According to his own testimony in The Moving Picture World (New York, 25 July, 1914), Van Velzer spent months generating Hong Kong's first home-grown fiction films from the new studio, using well-educated Chinese actors from Hong Kong Island's "Mirror" drama club. The studio initially produced news and human-interest films that, with hindsight, were a film school for these actors, some destined for recognition as motion picture pioneers of both Hong Kong and Shanghai. On 26 February 1914, Brodsky previewed those films to unanimous praise from the Hong Kong press, especially over The Sport of Kings, a first film record of the annual horse racing carnival in Happy Valley. Variety, said China Mail (February 27), intended "'doing' the whole of China, and for a start a Chinese drama with native actors will shortly be taken".
He produced a film of Mirror's stage play, Chuang Tsi Tests His Wife, by guaranteeing funding, production and essential equipment in return for Mirror's talent, costumes and script. As The Defamation of Choung Chow, it became the definitive first "Hong Kong movie", quickly followed (per Van Velzer) by The Haunted Pot, The Sanpan Man's Dream and (fourthly) The Trip of the Roast Duck, each an immediate success with local audiences. Therein lies Brodsky's inestimable film legacy: mentoring Hong Kong 's earliest filmmakers (with credit too to Van Velzer) whether in news stories or drama. The Lai brothers - Man-wai (ultimately recognized as the "father of Hong Kong cinema"), Buk-hoi and Hoi-san - lived that legacy by establishing Hong Kong's "China Sun" film company in 1923 to similarly make newsreels and drama. The legacy significantly affects Shanghai too.
Fittingly, for a Year of the Tiger, sightings of a wild tiger roaming Hong Kong Island was 1914's biggest news story. Brodsky thus commissioned a "Peak tiger" film comedy, with the Hong Kong Telegraph (April 4) even asking readers to submit ideas to the studio, which remained intermittently newsworthy until mid-June.
In November, Brodsky and nine Chinese partners registered China Cinema Company Limited, HK's first film production company, superseding "Variety". Their first film, the Brodsky-directed A Trip Through China (HK, 1916), principally photographed over a two-year period, triumphed sensationally across the US from October 1916. China's government under Yuan Shih-kai visibly sponsored that film in which Yuan's three sons appear, allowing the first-ever filming of interiors and treasures within the previously off-limits Forbidden City. According to Ronald Borden, the government also furnished a special train for the film crew. Brodsky's "pull" in official China had its drawbacks however - too many banquets! - so, conscious of his weight, he hired a proxy to eat on his behalf!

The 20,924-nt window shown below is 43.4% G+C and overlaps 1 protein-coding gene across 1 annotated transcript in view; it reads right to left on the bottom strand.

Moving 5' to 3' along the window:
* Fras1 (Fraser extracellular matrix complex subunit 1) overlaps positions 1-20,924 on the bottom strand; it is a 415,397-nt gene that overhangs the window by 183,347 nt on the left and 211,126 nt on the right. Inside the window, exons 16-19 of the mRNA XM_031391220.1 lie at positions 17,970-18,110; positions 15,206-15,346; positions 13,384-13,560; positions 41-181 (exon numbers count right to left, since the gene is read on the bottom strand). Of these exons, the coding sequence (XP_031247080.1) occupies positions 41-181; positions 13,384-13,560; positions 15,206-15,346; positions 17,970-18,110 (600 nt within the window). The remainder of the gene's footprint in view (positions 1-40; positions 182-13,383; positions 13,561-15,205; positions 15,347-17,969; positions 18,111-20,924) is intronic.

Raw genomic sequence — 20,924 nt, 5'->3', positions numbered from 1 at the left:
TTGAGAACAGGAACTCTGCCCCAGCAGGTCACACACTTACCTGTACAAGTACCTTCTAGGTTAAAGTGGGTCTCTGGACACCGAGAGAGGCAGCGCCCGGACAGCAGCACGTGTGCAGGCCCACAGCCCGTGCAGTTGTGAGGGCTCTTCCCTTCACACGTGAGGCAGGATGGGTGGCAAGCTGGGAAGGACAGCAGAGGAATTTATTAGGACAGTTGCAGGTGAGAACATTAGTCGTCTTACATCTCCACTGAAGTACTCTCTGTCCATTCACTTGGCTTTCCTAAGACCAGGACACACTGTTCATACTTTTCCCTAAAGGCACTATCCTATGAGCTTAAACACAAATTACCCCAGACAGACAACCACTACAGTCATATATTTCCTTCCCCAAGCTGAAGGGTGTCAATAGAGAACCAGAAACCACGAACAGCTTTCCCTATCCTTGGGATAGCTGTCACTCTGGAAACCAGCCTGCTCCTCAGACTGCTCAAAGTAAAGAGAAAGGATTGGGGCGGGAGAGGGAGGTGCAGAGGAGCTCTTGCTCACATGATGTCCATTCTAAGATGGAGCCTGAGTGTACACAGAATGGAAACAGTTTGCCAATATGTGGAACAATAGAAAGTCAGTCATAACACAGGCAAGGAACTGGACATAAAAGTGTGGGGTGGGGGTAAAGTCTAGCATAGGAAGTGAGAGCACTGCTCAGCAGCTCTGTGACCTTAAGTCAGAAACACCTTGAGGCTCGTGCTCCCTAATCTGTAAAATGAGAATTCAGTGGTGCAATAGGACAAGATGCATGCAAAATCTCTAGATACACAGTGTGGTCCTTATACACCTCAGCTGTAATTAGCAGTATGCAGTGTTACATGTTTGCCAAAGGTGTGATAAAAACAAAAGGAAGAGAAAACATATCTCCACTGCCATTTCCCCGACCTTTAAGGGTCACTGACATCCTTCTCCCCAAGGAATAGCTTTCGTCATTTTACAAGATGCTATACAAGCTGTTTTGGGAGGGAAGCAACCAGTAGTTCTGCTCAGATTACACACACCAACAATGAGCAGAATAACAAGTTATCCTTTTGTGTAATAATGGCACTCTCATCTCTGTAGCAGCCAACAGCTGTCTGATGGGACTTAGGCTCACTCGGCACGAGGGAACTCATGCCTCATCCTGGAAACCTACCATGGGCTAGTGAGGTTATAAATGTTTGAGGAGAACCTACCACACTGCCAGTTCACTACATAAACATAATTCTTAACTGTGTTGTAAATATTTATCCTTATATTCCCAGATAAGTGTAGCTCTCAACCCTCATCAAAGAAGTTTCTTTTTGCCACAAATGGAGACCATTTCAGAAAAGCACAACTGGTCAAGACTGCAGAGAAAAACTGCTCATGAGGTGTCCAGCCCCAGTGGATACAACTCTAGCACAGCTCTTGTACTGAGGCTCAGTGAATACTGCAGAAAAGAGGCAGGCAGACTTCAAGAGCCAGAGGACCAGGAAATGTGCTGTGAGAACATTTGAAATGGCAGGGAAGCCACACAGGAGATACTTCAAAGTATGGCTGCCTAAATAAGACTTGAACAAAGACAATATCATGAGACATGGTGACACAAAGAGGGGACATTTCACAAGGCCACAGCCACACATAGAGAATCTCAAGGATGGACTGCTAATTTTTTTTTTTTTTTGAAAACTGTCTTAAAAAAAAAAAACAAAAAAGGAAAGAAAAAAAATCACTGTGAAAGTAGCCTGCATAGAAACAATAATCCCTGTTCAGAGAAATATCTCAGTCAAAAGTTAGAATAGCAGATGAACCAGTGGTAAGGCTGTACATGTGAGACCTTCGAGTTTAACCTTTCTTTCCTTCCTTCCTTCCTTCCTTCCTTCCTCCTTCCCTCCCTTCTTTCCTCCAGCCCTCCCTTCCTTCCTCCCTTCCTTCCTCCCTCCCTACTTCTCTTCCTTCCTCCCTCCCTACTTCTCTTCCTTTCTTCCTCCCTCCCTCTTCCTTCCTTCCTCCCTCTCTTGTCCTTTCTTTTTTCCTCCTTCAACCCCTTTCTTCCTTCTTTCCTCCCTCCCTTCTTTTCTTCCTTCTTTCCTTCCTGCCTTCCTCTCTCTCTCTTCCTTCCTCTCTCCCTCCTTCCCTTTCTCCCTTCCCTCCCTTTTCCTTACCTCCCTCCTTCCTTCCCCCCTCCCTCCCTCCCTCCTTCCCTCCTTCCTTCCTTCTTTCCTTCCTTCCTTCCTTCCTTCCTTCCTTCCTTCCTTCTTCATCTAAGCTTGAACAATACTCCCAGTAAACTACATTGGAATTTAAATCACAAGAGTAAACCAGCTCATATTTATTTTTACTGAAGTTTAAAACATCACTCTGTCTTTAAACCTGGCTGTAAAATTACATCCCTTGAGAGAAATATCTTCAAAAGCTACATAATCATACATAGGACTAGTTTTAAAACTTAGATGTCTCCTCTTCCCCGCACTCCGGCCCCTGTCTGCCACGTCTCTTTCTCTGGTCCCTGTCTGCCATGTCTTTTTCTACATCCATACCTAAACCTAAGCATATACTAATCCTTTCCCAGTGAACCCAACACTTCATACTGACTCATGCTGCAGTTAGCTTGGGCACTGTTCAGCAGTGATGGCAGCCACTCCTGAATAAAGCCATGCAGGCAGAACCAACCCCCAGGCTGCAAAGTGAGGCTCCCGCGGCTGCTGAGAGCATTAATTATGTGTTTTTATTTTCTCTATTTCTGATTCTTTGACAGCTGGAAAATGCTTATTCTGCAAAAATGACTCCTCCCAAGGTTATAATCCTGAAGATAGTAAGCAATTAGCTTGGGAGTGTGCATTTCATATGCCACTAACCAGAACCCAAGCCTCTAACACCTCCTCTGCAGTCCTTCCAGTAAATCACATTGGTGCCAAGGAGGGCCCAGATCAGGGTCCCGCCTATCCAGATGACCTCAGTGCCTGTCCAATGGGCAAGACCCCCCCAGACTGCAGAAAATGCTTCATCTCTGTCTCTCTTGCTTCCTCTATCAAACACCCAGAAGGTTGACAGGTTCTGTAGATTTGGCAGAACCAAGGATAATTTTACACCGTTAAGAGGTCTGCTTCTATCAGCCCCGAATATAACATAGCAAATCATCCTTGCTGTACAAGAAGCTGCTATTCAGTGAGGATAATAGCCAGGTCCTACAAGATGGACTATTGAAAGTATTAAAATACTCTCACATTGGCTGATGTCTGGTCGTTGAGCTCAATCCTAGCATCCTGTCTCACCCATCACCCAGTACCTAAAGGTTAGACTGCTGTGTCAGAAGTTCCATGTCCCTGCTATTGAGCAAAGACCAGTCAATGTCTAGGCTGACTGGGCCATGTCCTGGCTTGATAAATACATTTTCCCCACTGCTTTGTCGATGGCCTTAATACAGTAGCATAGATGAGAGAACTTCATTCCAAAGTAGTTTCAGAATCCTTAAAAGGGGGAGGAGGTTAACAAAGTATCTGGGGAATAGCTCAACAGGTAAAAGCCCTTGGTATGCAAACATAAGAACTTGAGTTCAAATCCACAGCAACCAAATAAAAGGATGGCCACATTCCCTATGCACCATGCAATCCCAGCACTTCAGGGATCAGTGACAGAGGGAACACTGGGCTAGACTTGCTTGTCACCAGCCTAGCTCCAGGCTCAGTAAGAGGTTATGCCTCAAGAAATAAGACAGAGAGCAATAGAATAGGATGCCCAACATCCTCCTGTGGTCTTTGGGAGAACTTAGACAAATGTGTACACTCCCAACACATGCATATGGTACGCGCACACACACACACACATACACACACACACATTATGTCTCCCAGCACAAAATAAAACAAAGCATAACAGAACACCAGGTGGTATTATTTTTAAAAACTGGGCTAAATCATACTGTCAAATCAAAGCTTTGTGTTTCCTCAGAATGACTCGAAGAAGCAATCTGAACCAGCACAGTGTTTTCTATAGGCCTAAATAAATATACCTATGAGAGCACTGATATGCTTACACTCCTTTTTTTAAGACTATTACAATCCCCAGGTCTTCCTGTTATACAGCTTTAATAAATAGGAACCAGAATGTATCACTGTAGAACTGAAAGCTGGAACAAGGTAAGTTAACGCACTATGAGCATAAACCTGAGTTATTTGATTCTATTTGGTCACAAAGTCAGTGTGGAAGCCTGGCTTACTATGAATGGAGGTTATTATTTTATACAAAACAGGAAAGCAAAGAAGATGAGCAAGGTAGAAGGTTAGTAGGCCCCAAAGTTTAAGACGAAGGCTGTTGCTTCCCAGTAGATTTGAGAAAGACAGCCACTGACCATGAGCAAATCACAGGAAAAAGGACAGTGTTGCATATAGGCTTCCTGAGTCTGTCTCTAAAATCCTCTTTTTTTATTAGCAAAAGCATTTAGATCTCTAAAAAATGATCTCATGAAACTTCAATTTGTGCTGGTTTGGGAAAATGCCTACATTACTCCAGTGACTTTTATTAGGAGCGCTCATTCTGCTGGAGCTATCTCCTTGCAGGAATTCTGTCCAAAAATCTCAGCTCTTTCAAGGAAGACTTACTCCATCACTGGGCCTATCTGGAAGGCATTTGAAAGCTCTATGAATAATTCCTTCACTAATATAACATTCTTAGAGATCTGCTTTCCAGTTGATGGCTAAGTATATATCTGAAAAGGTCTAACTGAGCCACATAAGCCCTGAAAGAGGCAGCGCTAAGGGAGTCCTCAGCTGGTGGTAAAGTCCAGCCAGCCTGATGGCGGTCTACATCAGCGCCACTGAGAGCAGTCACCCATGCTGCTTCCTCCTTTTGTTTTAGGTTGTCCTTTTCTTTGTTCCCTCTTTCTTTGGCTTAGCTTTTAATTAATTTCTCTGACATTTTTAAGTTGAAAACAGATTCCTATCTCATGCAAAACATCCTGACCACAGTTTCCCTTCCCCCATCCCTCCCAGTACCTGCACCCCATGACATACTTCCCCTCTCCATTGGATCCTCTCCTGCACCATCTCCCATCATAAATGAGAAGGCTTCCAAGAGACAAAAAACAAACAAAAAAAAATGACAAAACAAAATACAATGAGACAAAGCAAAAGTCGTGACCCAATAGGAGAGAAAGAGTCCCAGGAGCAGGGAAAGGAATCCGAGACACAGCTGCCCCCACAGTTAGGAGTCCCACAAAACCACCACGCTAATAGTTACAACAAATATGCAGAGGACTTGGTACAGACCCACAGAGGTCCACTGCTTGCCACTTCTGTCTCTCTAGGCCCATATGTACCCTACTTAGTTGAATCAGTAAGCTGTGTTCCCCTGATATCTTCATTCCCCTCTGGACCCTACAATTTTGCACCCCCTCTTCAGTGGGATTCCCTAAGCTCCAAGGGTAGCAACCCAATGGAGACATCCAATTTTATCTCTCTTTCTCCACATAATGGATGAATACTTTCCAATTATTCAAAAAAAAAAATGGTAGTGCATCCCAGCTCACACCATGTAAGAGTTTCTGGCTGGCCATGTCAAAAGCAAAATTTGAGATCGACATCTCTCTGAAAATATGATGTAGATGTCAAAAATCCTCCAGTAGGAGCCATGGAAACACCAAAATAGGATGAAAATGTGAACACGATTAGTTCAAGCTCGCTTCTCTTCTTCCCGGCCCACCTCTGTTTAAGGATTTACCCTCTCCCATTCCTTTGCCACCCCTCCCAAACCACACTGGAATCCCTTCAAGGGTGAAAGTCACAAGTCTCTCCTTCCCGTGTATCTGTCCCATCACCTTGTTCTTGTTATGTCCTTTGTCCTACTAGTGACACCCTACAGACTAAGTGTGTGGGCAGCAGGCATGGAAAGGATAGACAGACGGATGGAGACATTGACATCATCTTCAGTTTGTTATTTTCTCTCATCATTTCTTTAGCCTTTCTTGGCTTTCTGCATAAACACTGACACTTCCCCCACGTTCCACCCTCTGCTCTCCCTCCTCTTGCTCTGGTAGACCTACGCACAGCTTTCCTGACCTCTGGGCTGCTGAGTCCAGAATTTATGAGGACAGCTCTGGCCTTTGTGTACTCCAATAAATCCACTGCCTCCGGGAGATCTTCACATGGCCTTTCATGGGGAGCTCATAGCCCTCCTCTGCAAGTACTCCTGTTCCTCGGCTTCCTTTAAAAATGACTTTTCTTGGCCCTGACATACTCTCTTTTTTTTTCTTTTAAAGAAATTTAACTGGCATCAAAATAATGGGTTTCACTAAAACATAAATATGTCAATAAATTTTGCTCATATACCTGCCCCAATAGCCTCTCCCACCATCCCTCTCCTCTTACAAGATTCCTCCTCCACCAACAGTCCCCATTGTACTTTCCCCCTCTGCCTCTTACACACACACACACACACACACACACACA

The official involvement offered powerful promotional "grabs" for the film's two-year tour of America. Trip survives and, today, its measured, near-mystical pacing allows time to fully savor its settings. An especially cruel scene features a slow-strangulation execution while the victim's vital organs are "primed" for immediate re-use.
Trip employed a presenter-lecturer and musicians (often Chinese), enjoying added runs in many American churches, surely bolstering support for Brodsky's quest to build a vigorous China-wide cinema with Chinese-American capital. He even proposed making a movie spectacular entitled The Empress Dowers, a ten-reeler, like D. W. Griffith's Birth of a Nation (US, 1915), that would similarly dramatize the "birth" of modern China.
By mid 1917 the dream had collapsed. Yuan's death in 1916 and the impending chaos of China's chaotic "warlord" decade (1917-1927) scared off investment. Brodsky's new ventures then took him to Japan, back to the US and finally to industrial gambles other than cinema though equally dramatic.
Benjamin Brodsky, like DeMille, is legendary, but we are thrilled more by his emergence, from as late as last year, as a real figure, making his proven achievements the more remarkable. A standout figure in the history of Hong Kong, China, he will deserve much attention during Hong Kong's authentic cinema centennial of 2014.
(HK Edition 03/13/2010 page3)